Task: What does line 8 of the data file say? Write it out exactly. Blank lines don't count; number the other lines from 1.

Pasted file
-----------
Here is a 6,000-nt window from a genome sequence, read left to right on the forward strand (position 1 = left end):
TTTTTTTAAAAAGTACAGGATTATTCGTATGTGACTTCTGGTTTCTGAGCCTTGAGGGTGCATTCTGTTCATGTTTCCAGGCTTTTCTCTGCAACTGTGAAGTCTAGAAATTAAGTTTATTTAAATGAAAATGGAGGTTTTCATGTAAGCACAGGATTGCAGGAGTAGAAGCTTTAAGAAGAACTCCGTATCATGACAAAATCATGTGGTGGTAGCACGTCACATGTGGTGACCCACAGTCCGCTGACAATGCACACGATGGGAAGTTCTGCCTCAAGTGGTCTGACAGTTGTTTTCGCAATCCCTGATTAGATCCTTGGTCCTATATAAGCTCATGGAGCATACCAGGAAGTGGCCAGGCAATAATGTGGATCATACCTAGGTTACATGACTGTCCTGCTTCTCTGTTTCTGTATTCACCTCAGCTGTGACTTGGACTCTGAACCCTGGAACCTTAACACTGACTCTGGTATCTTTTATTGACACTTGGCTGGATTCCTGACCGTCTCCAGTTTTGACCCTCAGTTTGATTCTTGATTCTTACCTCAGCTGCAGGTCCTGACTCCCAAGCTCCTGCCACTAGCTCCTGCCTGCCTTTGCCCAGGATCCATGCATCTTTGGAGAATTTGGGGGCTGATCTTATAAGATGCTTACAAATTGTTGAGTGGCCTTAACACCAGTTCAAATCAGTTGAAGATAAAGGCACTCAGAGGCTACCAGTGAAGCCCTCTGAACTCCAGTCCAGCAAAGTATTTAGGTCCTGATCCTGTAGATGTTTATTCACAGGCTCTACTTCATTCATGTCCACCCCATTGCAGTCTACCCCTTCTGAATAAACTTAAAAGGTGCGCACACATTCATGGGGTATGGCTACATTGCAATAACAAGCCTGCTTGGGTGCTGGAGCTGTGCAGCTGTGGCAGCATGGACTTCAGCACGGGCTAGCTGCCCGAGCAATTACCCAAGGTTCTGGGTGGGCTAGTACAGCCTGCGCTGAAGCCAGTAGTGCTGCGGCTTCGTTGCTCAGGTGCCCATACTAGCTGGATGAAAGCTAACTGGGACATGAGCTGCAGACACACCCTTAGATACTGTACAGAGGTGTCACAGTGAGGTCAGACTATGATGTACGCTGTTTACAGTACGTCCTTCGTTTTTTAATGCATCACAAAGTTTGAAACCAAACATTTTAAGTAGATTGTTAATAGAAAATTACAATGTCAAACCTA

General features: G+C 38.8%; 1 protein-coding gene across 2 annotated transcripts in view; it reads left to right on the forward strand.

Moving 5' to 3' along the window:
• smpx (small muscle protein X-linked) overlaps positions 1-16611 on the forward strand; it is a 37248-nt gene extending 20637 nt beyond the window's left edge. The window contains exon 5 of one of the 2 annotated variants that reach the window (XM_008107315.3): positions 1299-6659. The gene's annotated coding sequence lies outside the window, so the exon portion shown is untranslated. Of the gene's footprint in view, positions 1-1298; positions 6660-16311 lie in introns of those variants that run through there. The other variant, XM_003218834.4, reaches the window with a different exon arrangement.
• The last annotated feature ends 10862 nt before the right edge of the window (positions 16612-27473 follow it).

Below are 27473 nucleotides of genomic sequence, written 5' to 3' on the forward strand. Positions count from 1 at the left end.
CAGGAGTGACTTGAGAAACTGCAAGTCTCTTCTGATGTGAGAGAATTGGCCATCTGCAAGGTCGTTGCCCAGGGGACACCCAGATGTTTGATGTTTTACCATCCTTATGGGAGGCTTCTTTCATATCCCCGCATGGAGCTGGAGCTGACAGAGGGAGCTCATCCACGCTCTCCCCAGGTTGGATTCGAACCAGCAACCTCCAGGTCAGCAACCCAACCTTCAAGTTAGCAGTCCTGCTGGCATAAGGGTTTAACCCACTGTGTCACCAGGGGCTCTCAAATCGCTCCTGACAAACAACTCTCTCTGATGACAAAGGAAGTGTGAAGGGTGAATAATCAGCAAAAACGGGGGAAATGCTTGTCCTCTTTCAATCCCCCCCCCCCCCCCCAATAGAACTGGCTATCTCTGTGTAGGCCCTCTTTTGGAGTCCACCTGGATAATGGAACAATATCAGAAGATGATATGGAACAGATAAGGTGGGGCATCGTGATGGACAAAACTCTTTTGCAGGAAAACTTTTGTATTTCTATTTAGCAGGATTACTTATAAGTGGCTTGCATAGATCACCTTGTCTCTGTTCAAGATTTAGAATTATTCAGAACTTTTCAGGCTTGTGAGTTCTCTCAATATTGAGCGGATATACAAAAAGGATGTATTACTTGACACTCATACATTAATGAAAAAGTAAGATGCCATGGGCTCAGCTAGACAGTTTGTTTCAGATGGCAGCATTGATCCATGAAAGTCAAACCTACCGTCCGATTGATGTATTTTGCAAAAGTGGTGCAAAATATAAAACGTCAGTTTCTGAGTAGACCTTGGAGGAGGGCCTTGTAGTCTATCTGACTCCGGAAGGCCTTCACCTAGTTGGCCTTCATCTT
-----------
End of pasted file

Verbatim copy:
CAGGAGTGACTTGAGAAACTGCAAGTCTCTTCTGATGTGAGAGAATTGGCCATCTGCAAGGTCGTTGCCCAGGGGACACCCAGATGTTTGATGTTTTACCATCCTTATGGGAGGCTTCTTTCATATCCCCGCATGGAGCTGGAGCTGACAGAGGGAGCTCATCCACGCTCTCCCCAGGTTGGATTCGAACCAGCAACCTCCAGGTCAGCAACCCAACCTTCAAGTTAGCAGTCCTGCTGGCATAAGGGTTTAACCCACTGTGTCACCAGGGGCTCTCAAATCGCTCCTGACAAACAACTCTCTCTGATGACAAAGGAAGTGTGAAGGGTGAATAATCAGCAAAAACGGGGGAAATGCTTGTCCTCTTTCAATCCCCCCCCCCCCCCCCAATAGAACTGGCTATCTCTGTGTAGGCCCTCTTTTGGAGTCCACCTGGATAATGGAACAATATCAGAAGATGATATGGAACAGATAAGGTGGGGCATCGTGATGGACAAAACTCTTTTGCAGGAAAACTTTTGTATTTCTATTTAGCAGGATTACTTATAAGTGGCTTGCATAGATCACCTTGTCTCTGTTCAAGATTTAGAATTATTCAGAACTTTTCAGGCTTGTGAGTTCTCTCAATATTGAGCGGATATACAAAAAGGATGTATTACTTGACACTCATACATTAATGAAAAAGTAAGATGCCATGGGCTCAGCTAGACAGTTTGTTTCAGATGGCAGCATTGATCCATGAAAGTCAAACCTACCGTCCGATTGATGTATTTTGCAAAAGTGGTGCAAAATATAAAACGTCAGTTTCTGAGTAGACCTTGGAGGAGGGCCTTGTAGTCTATCTGACTCCGGAAGGCCTTCACCTAGTTGGCCTTCATCTT